Question: I have central air-conditioning, but I thought about also using a portable, roll-about air conditioner in various rooms that need extra cooling at times. Does this make sense and are they efficient?
Answer: It makes a lot of sense from money-saving and comfort standpoints. Even though I have a super-efficient central air conditioner at my home, I also use a portable unit. I run it in my study during the daytime and then roll it to my bedroom at night.
Nearly every house has a room, or even an entire floor, which never gets cool enough while the rest of the house is comfortable. Instead of setting the central air conditioner thermostat lower to cool those problem rooms, use a portable unit in them. Overall, this will save a lot of electricity.
For example, a portable unit is often used in the kitchen while cooking. After dinner, roll it into the living room while you’re watching TV. At bedtime, move it to the bedroom that is always a little too warm. I set mine on the low, quiet speed at night so it more effectively dehumidifies the air.
Portable units are small, lightweight (as low as 36 pounds) and mounted on casters for rolling from room to room. Most models also have built-in handles that allow for easier carrying up stairs.
They all operate on standard 110-volt house power, so you can plug them into any electrical wall outlet.
Many units are tall (about 25 inches) and narrow (about 11 inches) so they fit nicely in a corner. You can direct the cooled air to blow in one direction, if you are sitting in a nearby chair, or in several directions.
For the best air distribution, pick a model that has oscillating louvers.
Portable models work somewhat like a super-efficient window air conditioner, except the entire unit is indoors. The heat that is drawn out of the indoor air is exhausted outdoors through a flexible clothes dryer-type of duct.
All of the models come with an adjustable duct-adapter plate that fits in any window. You just open the window, move out the adjustable slides and close the window on the plate’s foam seals.
It takes only about one minute for me to move mine from my study and have it running in the bedroom.
The newer models have automatic digital controls for the fan speed, cooling output and temperature. As it is cooling the air, moisture is condensed out to reduce the humidity level for better comfort. This water is collected in a small water drawer that you slip out and empty once a day.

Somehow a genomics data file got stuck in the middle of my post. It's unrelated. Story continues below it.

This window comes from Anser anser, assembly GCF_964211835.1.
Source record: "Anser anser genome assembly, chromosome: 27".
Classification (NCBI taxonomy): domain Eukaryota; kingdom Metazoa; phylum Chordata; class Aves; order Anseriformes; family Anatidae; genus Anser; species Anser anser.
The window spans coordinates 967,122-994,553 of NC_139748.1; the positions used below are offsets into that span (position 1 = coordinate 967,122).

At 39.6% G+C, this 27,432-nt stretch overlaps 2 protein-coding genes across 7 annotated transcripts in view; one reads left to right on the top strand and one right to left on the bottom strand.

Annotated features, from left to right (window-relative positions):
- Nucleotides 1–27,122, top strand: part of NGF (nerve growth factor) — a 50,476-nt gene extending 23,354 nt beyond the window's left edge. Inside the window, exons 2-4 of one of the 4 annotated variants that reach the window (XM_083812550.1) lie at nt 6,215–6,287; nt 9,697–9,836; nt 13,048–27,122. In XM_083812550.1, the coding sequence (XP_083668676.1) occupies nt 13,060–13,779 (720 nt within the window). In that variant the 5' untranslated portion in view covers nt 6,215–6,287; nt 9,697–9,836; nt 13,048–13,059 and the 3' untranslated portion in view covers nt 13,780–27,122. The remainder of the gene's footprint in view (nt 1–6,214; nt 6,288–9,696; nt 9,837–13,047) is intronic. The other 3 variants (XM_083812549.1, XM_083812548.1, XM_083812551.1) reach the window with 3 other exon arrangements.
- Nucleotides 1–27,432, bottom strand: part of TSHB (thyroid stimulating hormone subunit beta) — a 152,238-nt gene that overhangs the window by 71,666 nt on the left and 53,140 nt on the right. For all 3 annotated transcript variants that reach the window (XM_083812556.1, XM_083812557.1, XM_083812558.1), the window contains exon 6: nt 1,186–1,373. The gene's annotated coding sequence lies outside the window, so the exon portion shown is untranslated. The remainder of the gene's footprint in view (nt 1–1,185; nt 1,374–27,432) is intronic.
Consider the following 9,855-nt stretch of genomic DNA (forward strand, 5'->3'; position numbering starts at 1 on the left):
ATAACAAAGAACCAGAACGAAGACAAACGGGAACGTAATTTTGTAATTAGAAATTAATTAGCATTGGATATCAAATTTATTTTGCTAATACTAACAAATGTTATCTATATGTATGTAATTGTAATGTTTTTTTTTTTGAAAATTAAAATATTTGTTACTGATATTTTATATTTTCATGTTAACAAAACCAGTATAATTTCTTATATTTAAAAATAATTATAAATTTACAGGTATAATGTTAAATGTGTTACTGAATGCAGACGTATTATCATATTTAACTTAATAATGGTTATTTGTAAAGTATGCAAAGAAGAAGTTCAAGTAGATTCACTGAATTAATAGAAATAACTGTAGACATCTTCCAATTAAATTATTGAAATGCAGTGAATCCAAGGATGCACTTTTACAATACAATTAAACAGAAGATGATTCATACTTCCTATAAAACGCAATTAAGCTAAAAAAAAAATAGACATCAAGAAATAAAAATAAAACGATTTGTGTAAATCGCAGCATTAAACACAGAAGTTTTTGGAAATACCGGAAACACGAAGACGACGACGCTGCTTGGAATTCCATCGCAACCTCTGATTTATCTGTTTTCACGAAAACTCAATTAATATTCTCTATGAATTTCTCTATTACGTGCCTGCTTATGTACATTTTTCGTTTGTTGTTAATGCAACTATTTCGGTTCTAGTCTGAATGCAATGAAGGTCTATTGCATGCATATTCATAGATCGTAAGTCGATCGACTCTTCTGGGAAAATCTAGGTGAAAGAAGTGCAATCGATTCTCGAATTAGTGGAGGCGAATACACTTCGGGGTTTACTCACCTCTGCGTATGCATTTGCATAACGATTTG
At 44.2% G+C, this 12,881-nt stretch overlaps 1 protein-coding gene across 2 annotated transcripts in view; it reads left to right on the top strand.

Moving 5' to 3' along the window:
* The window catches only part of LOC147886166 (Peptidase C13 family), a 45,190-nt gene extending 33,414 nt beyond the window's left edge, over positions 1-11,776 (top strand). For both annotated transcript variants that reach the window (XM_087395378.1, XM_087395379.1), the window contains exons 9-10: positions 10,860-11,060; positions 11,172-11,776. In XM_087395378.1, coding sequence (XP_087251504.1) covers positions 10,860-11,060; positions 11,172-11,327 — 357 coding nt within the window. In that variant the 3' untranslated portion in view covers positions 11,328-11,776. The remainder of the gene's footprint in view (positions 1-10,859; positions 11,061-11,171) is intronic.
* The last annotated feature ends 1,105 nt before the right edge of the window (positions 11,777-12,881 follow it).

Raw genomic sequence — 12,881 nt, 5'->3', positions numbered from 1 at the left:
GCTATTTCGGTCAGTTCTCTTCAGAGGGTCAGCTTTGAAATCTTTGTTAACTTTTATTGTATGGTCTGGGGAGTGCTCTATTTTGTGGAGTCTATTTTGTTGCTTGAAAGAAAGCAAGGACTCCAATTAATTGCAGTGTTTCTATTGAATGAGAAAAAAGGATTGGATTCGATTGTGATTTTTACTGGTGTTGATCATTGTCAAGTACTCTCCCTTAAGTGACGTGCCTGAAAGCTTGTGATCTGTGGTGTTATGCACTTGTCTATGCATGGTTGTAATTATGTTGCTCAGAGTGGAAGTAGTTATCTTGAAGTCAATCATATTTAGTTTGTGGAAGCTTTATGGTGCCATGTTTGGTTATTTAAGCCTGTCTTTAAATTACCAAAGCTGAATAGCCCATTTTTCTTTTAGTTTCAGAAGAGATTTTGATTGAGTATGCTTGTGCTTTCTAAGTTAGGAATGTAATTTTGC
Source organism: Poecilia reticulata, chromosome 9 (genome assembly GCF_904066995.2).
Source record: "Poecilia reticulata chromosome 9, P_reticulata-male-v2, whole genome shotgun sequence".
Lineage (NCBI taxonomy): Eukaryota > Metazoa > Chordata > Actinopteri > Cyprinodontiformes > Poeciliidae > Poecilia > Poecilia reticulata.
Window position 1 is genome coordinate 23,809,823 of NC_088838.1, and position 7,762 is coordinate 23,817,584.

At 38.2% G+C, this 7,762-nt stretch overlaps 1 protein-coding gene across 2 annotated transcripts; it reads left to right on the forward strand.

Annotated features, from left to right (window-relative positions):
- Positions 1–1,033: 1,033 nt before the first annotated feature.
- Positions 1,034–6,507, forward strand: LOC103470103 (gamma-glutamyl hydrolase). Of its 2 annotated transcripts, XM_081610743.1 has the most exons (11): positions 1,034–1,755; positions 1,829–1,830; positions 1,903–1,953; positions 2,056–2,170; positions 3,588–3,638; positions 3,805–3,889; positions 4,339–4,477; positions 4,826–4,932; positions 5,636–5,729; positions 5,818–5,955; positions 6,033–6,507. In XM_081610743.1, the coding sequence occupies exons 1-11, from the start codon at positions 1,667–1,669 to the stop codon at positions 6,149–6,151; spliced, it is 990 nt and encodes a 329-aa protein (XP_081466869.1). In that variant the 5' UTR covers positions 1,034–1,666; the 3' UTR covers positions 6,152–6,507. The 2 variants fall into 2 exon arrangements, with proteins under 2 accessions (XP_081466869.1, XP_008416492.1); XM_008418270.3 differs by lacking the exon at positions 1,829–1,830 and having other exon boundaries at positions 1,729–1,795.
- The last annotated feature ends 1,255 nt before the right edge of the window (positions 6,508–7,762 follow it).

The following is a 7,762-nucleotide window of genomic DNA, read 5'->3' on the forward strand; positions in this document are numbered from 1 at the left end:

The most efficient, powerful models have a separate condenser unit that you place outside the window. It is connected to the quiet indoor unit with a long, thin hose.
Write for (or download at https://www.dulley.com) Update Bulletin No. 704, a buyer’s guide of nine manufacturers (25 models) of portable air conditioners listing efficiencies, cooling outputs, sizes, features, prices and a cost-to-operate chart. Please include $3 and a business-size, self-addressed, stamped envelope and mail to James Dulley, Los Angeles Times, 6906 Royalgreen Drive, Cincinnati, OH 45244.
Air Barrier Film Wrap Shouldn’t Trap Moisture
Q: We are having a home built. Our architect says the house should be wrapped with an air barrier film. The builder says an air barrier will trap moisture inside the walls. Who is correct?
A: In general, it is a good idea to wrap the entire exterior surface of the house with air barrier film before the exterior finish is applied. It will reduce air leakage through the walls.
Most air barrier materials allow moisture vapor to pass through them so that moisture is not trapped.
Check with your builder about any specific reasons using film would cause moisture problems.
Keeping Cooler Air Under House Makes More Sense
Q: I have a single-story house with a crawl space below. I thought it would be good to run a small duct from the crawl space to the attic. I would use a fan to blow the air up to the attic to cool it. Make sense?
A: Actually that would not be a very good idea from an energy standpoint.
Most of the heat entering your house from the attic is radiant heat from the hot roof, so cooling the attic air will not help a lot.
Also, leaving the cooler air underneath your house will help keep the floors cooler and more comfortable.
The electricity used to run the fan would offset any slight benefit you would get from installing the duct.
Take an online tour of James Dulley’s house and see the money-saving improvements and products that he tests. There are nearly 100 pictures with links to the various columns that describe the improvements and products. Go to www.dulley.com/house/ on the Internet.